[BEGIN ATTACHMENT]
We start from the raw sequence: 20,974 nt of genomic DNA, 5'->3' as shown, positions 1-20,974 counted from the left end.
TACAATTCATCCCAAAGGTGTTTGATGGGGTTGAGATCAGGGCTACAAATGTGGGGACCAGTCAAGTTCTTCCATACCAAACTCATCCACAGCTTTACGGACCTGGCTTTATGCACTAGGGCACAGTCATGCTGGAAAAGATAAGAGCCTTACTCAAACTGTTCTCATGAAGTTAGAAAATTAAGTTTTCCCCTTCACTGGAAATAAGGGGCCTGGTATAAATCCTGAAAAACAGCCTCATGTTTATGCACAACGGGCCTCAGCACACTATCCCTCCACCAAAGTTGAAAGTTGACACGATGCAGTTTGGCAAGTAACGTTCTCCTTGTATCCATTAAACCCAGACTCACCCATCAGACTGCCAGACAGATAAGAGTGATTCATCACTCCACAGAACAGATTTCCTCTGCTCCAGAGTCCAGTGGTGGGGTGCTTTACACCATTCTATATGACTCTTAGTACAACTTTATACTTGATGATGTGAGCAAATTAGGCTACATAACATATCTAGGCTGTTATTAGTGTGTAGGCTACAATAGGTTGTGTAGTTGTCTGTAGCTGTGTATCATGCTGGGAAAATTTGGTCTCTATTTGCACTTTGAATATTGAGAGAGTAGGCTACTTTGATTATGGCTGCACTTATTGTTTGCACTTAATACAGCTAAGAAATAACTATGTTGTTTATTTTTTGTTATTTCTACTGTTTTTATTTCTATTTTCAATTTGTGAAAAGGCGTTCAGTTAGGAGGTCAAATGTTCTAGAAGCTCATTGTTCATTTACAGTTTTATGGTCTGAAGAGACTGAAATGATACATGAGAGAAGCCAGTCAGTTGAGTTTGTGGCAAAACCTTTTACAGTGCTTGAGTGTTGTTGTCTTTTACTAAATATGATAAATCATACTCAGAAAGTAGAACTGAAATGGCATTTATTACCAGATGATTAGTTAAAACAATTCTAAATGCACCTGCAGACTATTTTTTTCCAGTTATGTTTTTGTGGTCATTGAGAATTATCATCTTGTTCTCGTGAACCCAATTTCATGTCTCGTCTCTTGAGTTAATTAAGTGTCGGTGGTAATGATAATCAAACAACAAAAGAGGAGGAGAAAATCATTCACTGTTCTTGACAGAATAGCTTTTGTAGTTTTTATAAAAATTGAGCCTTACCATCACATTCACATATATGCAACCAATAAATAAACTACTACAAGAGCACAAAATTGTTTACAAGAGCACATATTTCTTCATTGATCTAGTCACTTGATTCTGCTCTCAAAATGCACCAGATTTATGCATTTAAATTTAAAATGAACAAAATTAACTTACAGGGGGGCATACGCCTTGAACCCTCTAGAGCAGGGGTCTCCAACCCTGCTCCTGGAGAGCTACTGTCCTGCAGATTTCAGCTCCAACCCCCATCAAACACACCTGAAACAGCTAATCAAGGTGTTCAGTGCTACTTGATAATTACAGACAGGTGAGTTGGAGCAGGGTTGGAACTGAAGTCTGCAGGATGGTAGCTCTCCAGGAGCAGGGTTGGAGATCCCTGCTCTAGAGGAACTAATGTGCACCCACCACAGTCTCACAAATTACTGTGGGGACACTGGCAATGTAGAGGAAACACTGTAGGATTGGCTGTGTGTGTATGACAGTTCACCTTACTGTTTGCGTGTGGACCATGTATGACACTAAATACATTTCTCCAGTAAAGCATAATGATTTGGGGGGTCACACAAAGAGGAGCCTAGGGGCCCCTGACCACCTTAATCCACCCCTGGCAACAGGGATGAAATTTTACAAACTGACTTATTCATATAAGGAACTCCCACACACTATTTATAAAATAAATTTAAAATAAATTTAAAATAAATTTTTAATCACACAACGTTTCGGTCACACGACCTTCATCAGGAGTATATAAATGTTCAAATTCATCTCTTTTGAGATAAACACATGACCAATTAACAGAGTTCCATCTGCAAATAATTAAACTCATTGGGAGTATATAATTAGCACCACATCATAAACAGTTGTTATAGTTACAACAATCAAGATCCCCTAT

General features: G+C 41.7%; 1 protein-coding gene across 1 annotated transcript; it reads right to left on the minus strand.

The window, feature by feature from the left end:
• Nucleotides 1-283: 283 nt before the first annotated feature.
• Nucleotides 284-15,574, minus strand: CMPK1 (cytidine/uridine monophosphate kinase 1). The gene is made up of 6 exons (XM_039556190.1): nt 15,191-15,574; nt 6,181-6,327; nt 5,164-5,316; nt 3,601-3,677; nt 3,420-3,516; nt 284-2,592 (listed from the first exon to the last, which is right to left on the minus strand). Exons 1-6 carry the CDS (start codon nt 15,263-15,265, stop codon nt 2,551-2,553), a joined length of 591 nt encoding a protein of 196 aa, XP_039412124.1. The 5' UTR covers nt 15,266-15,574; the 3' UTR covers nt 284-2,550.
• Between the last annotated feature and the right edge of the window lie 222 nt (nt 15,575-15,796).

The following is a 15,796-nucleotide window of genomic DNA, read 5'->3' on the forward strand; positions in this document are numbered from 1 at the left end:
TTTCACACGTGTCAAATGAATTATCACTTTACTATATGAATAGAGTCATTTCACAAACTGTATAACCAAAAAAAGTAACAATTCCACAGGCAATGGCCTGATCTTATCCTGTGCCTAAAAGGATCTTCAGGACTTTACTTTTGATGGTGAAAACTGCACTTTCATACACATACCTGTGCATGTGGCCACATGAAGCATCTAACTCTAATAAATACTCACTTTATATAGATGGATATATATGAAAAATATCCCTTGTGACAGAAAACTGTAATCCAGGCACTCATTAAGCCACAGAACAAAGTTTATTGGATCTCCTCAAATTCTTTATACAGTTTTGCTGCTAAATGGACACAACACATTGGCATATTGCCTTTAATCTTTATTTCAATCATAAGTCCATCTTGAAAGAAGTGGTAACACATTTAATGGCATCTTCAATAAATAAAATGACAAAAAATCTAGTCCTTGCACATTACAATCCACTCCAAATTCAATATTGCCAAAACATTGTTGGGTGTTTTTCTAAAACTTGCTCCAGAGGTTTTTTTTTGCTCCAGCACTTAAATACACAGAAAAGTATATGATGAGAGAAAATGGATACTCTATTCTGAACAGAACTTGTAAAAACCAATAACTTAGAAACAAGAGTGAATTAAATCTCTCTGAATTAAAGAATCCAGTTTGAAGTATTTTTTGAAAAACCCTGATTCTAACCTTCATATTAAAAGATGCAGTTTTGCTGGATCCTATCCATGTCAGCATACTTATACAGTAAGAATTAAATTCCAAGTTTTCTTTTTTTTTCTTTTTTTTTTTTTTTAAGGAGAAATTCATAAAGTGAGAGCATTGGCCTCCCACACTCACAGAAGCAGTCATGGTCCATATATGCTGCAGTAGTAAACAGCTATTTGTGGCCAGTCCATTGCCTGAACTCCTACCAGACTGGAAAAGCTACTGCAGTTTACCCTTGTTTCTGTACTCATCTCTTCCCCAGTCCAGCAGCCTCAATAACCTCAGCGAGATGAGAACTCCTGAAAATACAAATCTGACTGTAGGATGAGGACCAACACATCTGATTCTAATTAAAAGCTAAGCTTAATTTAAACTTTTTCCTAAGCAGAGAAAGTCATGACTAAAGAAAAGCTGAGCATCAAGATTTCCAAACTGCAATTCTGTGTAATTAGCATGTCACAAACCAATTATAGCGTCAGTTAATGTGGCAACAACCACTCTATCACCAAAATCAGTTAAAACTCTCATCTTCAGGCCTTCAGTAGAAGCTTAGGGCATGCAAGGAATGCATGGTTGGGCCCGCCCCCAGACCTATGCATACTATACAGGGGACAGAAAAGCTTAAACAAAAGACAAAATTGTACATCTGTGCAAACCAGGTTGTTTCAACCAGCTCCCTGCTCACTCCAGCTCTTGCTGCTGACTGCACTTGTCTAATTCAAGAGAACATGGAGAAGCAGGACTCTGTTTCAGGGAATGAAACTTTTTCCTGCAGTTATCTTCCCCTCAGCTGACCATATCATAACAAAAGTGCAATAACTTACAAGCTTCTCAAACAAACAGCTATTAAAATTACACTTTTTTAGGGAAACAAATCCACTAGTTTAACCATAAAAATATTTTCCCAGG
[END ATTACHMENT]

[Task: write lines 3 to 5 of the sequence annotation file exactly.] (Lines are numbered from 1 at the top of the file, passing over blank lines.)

General features: G+C 41.7%; 1 protein-coding gene across 1 annotated transcript; it reads right to left on the minus strand.

The window, feature by feature from the left end:
• Nucleotides 1-283: 283 nt before the first annotated feature.